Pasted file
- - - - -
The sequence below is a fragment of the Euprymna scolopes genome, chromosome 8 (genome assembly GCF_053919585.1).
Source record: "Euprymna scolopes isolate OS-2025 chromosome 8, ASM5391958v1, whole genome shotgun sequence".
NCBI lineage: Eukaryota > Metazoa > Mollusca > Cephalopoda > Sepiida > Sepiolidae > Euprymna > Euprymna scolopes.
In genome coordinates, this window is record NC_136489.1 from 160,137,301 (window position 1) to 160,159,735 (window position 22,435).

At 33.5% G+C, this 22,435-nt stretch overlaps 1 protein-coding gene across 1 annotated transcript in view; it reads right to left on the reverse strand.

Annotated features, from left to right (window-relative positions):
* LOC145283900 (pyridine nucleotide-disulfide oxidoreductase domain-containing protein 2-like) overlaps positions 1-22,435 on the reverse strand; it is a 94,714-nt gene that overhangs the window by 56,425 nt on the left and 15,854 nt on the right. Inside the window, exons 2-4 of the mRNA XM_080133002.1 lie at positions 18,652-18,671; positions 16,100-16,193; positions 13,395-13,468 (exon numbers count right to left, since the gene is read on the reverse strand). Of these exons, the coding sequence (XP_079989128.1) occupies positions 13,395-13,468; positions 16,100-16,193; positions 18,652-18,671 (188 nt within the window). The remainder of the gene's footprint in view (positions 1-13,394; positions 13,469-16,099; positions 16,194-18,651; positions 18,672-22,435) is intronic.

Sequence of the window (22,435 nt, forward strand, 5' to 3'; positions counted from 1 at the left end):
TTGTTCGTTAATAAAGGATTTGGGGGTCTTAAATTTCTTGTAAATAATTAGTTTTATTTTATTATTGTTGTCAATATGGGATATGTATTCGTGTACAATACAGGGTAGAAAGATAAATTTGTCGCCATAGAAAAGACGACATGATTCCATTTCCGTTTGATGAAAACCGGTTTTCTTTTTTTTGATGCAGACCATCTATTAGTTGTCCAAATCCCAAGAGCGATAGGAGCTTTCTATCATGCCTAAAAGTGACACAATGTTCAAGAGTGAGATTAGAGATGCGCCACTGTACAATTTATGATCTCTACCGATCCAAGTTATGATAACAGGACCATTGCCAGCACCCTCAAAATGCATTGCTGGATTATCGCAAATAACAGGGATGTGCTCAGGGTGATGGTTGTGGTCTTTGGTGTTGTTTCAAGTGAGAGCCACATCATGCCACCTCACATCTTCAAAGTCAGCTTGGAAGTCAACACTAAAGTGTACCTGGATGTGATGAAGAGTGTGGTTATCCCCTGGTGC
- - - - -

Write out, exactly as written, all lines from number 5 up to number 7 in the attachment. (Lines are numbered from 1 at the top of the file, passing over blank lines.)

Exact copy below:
At 33.5% G+C, this 22,435-nt stretch overlaps 1 protein-coding gene across 1 annotated transcript in view; it reads right to left on the reverse strand.

Annotated features, from left to right (window-relative positions):
* LOC145283900 (pyridine nucleotide-disulfide oxidoreductase domain-containing protein 2-like) overlaps positions 1-22,435 on the reverse strand; it is a 94,714-nt gene that overhangs the window by 56,425 nt on the left and 15,854 nt on the right. Inside the window, exons 2-4 of the mRNA XM_080133002.1 lie at positions 18,652-18,671; positions 16,100-16,193; positions 13,395-13,468 (exon numbers count right to left, since the gene is read on the reverse strand). Of these exons, the coding sequence (XP_079989128.1) occupies positions 13,395-13,468; positions 16,100-16,193; positions 18,652-18,671 (188 nt within the window). The remainder of the gene's footprint in view (positions 1-13,394; positions 13,469-16,099; positions 16,194-18,651; positions 18,672-22,435) is intronic.